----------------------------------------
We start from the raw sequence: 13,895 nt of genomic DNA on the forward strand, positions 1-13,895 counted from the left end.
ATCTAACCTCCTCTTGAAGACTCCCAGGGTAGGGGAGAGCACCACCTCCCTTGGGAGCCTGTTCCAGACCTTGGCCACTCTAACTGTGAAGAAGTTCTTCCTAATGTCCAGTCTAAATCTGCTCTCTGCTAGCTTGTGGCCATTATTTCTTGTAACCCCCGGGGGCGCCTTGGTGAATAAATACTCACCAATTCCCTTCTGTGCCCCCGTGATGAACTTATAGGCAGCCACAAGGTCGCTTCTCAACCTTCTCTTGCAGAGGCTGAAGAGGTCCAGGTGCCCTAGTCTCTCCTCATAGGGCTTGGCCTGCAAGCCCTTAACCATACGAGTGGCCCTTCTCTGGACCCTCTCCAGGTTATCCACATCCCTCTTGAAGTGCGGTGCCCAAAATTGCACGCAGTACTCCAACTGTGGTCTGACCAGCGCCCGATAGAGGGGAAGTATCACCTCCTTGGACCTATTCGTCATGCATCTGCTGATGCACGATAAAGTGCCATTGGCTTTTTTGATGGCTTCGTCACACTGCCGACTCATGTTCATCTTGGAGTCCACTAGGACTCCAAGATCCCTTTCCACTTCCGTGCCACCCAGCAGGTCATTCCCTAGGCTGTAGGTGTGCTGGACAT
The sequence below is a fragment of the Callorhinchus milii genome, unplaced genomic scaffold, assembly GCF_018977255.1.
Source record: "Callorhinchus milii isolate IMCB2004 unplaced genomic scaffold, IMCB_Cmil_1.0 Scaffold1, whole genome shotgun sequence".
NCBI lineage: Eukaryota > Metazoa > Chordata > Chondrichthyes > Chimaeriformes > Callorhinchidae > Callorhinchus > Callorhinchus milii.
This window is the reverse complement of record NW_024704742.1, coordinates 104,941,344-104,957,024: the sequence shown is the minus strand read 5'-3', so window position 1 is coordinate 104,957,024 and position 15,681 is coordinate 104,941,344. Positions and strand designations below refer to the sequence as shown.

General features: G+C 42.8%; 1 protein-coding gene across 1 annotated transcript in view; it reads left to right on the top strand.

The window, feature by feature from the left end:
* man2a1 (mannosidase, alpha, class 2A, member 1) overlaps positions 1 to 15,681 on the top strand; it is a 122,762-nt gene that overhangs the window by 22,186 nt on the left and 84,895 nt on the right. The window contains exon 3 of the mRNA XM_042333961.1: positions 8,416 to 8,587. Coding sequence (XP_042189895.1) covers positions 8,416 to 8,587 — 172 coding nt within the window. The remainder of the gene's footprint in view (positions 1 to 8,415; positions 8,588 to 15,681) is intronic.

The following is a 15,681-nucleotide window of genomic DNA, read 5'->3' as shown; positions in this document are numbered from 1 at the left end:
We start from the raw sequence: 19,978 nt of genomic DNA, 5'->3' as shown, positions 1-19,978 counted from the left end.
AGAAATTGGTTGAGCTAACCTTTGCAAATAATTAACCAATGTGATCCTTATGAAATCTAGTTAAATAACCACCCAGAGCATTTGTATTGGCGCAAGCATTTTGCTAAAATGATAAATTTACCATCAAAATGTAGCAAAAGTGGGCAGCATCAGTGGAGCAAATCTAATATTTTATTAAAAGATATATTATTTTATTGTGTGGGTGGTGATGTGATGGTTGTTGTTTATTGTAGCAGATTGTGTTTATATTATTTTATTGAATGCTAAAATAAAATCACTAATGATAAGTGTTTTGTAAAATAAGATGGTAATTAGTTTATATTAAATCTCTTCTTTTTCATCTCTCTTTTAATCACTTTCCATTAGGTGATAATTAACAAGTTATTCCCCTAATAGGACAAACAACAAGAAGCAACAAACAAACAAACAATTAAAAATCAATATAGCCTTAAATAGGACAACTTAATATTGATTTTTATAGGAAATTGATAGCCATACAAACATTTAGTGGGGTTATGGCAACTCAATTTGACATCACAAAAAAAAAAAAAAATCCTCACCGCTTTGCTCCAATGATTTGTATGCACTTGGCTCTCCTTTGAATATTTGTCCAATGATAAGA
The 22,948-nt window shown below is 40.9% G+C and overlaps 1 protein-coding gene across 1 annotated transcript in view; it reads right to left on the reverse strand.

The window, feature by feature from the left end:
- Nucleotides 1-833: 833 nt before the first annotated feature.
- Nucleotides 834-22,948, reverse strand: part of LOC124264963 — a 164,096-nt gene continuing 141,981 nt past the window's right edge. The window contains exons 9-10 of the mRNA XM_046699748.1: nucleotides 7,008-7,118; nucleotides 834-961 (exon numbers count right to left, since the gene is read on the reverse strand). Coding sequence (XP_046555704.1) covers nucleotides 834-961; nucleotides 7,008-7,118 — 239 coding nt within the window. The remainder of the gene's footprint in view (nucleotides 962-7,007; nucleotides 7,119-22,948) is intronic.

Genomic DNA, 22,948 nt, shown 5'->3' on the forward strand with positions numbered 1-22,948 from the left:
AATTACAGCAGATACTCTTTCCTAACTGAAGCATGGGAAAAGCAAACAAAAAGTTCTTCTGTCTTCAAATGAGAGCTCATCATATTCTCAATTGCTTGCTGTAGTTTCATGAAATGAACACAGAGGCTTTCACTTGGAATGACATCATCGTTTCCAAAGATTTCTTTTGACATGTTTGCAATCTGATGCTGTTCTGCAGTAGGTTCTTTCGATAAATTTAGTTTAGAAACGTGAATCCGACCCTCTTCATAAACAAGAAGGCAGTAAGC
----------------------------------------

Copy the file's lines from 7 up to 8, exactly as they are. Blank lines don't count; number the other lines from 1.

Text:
General features: G+C 42.8%; 1 protein-coding gene across 1 annotated transcript in view; it reads left to right on the top strand.

The window, feature by feature from the left end: